This week, protesters scaled the Arc de Triomphe, burned cars, and clashed with police in the third consecutive weekend of riots in France. More than 300 people were arrested in Paris last weekend alone, and 37,000 law enforcement officers have been deployed around the country to restore order.

The “Gilets Jaunes” or “Yellow Jackets” protests have only gotten more violent since they began last month. Three people have died, hundreds more have been injured. To hear the protesters tell it, they’re marching through the streets to fight back against rising fuel prices and the high cost of living in the country. Beyond that, though, it’s an ideological free-for-all. Fights have also been witnessed among demonstrators, and some have sent death threats to other protesters.

But what’s happening right now in France isn’t happening in a vacuum. The Yellow Jackets movement — named for the protesters’ brightly colored safety vests — is a beast born almost entirely from Facebook. And it’s only getting more popular. Recent polls indicate the majority of France now supports the protesters. The Yellow Jackets communicate almost entirely on small, decentralized Facebook pages. They coordinate via memes and viral videos. Whatever gets shared the most becomes part of their platform.

Due to the way algorithm changes made earlier this year interacted with the fierce devotion in France to local and regional identity, the country is now facing some of the worst riots in many years — and in Paris, the worst in half a century.

This isn’t the first time real-life violence has followed a viral Facebook storm and it certainly won’t be the last. [Continue reading…]

The technology industry is run by capitalists pretending to be idealists

Ian Bogost writes:

Businesspeople are in business for the money, won directly through profits and indirectly through the forces of market speculation. And yet, for more than a decade now, the technology industry has persuaded the public, and the street, that the efforts of firms such as Facebook and Google are conducted first for reasons of social benefit. To “change the world,” as their leaders intone, even as it becomes clear that some of the changes in question are often detrimental rather than beneficial. Perhaps it was inevitable that these optimistic, tech-industry entreaties of the aughts—make the world more open and connected, don’t be evil, and so on—would be revealed as mere Pollyannaism, naive but ultimately righteous in their ambition.

Facebook’s own public defenses lean in, as it were, to that interpretation. Mark Zuckerberg opened his testimony before Congress earlier this year by insisting that “Facebook is an idealistic and optimistic company.” More recently, as the company has reeled from report after report suggesting that it knew more, and earlier, about how its platform was being used for election meddling, its executives repeated over and over again that it had been “too slow” to respond to Russian election interference and other techniques of manipulation on the platform.

That’s a smart parry, because it implicitly reinforces the righteousness of the company and its mission. It’s not okay to have been slow, the messaging suggests, but it’s understandable given the company’s ambitious, global optimism. “Connecting people” is difficult work, so cut us some slack, the company seems to be saying.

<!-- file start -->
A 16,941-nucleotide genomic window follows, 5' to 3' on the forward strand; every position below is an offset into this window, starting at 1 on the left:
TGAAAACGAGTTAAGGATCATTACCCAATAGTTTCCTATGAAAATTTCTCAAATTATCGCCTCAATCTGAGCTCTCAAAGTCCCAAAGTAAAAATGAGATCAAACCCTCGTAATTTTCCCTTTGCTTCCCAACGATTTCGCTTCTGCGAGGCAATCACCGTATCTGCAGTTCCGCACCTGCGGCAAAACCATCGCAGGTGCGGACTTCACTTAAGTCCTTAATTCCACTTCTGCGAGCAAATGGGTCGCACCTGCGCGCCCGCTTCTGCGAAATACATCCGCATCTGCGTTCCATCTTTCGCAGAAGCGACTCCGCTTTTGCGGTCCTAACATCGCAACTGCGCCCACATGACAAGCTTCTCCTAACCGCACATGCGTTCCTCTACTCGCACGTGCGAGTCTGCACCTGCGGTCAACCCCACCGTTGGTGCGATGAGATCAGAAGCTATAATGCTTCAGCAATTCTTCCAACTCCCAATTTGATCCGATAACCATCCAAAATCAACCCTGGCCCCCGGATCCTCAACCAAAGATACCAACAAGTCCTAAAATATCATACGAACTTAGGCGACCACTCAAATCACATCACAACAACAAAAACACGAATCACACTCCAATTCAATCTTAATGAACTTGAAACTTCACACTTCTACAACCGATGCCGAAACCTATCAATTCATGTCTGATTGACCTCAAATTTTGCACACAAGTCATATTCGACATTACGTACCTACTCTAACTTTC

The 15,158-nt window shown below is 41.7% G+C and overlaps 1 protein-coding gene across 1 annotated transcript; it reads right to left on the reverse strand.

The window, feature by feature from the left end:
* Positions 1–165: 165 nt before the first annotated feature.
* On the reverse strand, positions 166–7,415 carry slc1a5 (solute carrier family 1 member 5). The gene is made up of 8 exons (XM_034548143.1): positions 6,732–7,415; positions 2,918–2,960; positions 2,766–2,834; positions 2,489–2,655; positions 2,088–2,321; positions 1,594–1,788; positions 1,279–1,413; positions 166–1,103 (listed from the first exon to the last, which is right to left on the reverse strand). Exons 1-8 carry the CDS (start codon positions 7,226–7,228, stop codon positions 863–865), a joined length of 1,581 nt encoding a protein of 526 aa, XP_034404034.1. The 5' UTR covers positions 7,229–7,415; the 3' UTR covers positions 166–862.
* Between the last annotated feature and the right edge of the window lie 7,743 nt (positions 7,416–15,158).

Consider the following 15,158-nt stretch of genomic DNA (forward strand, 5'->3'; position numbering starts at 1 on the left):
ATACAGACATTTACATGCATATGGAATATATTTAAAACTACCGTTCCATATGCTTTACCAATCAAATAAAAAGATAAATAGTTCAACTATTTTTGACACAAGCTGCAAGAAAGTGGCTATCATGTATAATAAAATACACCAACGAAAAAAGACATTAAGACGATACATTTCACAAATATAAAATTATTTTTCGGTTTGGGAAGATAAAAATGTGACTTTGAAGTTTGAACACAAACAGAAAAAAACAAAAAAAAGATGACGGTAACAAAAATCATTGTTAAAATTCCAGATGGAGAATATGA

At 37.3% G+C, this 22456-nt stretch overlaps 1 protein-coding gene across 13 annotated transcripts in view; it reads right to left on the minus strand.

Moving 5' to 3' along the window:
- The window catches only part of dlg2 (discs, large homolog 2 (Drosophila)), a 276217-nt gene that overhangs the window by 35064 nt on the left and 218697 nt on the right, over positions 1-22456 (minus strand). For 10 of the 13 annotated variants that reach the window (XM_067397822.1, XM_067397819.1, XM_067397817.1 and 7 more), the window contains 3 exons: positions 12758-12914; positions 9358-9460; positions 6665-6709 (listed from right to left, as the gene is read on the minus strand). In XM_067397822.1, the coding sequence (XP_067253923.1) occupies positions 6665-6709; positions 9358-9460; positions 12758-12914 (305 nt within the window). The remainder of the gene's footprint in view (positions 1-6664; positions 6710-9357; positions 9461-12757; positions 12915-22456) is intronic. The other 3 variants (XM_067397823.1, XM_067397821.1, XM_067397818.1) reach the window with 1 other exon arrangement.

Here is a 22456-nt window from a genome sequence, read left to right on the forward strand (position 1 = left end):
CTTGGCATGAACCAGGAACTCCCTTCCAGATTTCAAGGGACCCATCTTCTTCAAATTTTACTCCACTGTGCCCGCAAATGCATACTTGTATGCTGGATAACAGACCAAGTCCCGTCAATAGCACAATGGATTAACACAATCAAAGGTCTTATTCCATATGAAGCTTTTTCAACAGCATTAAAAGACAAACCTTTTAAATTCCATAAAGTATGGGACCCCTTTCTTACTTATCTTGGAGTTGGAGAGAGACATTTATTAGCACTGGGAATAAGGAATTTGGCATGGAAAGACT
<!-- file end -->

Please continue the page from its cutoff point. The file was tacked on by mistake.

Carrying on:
In this context, Sandberg has an impossible task. She was hired to be “the adult in the room,” that much is true. But that epithet has been interpreted too literally and without guile. It was never really meant to involve deepening the sophistication with which Facebook understands “community” or “connecting people.” Her job was to make the company profitable, and she did. [Continue reading…]

Sheryl Sandberg is said to have asked Facebook staff to research George Soros

The New York Times reports:

Sheryl Sandberg asked Facebook’s communications staff to research George Soros’s financial interests in the wake of his high-profile attacks on tech companies, according to three people with knowledge of her request, indicating that Facebook’s second in command was directly involved in the social network’s response to the liberal billionaire.

Ms. Sandberg, Facebook’s chief operating officer, asked for the information in an email to a senior executive in January that was forwarded to other senior communications and policy staff, the people said. The email came within days of a blistering speech Mr. Soros delivered that month at the World Economic Forum, attacking Facebook and Google as a “menace” to society and calling for the companies to be regulated.

Ms. Sandberg — who was at the forum, but was not present for Mr. Soros’s speech, according to a person who attended it — requested an examination into why Mr. Soros had criticized the tech companies and whether he stood to gain financially from the attacks. At the time, Facebook was under growing scrutiny for the role its platform had played in disseminating Russian propaganda and fomenting campaigns of hatred in Myanmar and other countries.

Facebook later commissioned a campaign-style opposition research effort by Definers Public Affairs, a Republican-linked firm, which gathered and circulated to reporters public information about Mr. Soros’s funding of American advocacy groups critical of Facebook.